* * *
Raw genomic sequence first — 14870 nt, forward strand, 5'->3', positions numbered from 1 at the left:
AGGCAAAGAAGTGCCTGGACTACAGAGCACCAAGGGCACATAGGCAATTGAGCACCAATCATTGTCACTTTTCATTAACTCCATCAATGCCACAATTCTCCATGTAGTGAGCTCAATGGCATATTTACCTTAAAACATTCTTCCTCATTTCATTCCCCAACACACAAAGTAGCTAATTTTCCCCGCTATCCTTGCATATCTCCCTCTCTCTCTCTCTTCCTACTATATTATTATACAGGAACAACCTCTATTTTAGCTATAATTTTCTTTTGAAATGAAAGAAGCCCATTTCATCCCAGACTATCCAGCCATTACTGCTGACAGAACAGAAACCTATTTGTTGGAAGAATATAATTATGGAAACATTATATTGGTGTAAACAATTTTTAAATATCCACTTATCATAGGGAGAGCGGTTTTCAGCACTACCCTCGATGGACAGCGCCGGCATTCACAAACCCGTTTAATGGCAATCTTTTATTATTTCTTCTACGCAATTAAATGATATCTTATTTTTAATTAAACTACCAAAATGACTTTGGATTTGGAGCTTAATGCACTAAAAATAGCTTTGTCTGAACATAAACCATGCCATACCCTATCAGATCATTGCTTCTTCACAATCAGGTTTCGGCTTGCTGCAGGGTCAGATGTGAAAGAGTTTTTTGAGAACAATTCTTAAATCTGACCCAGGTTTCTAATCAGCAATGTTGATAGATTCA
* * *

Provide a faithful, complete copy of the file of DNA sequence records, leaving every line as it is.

Raw genomic sequence first — 14870 nt, forward strand, 5'->3', positions numbered from 1 at the left:
AGGCAAAGAAGTGCCTGGACTACAGAGCACCAAGGGCACATAGGCAATTGAGCACCAATCATTGTCACTTTTCATTAACTCCATCAATGCCACAATTCTCCATGTAGTGAGCTCAATGGCATATTTACCTTAAAACATTCTTCCTCATTTCATTCCCCAACACACAAAGTAGCTAATTTTCCCCGCTATCCTTGCATATCTCCCTCTCTCTCTCTCTTCCTACTATATTATTATACAGGAACAACCTCTATTTTAGCTATAATTTTCTTTTGAAATGAAAGAAGCCCATTTCATCCCAGACTATCCAGCCATTACTGCTGACAGAACAGAAACCTATTTGTTGGAAGAATATAATTATGGAAACATTATATTGGTGTAAACAATTTTTAAATATCCACTTATCATAGGGAGAGCGGTTTTCAGCACTACCCTCGATGGACAGCGCCGGCATTCACAAACCCGTTTAATGGCAATCTTTTATTATTTCTTCTACGCAATTAAATGATATCTTATTTTTAATTAAACTACCAAAATGACTTTGGATTTGGAGCTTAATGCACTAAAAATAGCTTTGTCTGAACATAAACCATGCCATACCCTATCAGATCATTGCTTCTTCACAATCAGGTTTCGGCTTGCTGCAGGGTCAGATGTGAAAGAGTTTTTTGAGAACAATTCTTAAATCTGACCCAGGTTTCTAATCAGCAATGTTGATAGATTCA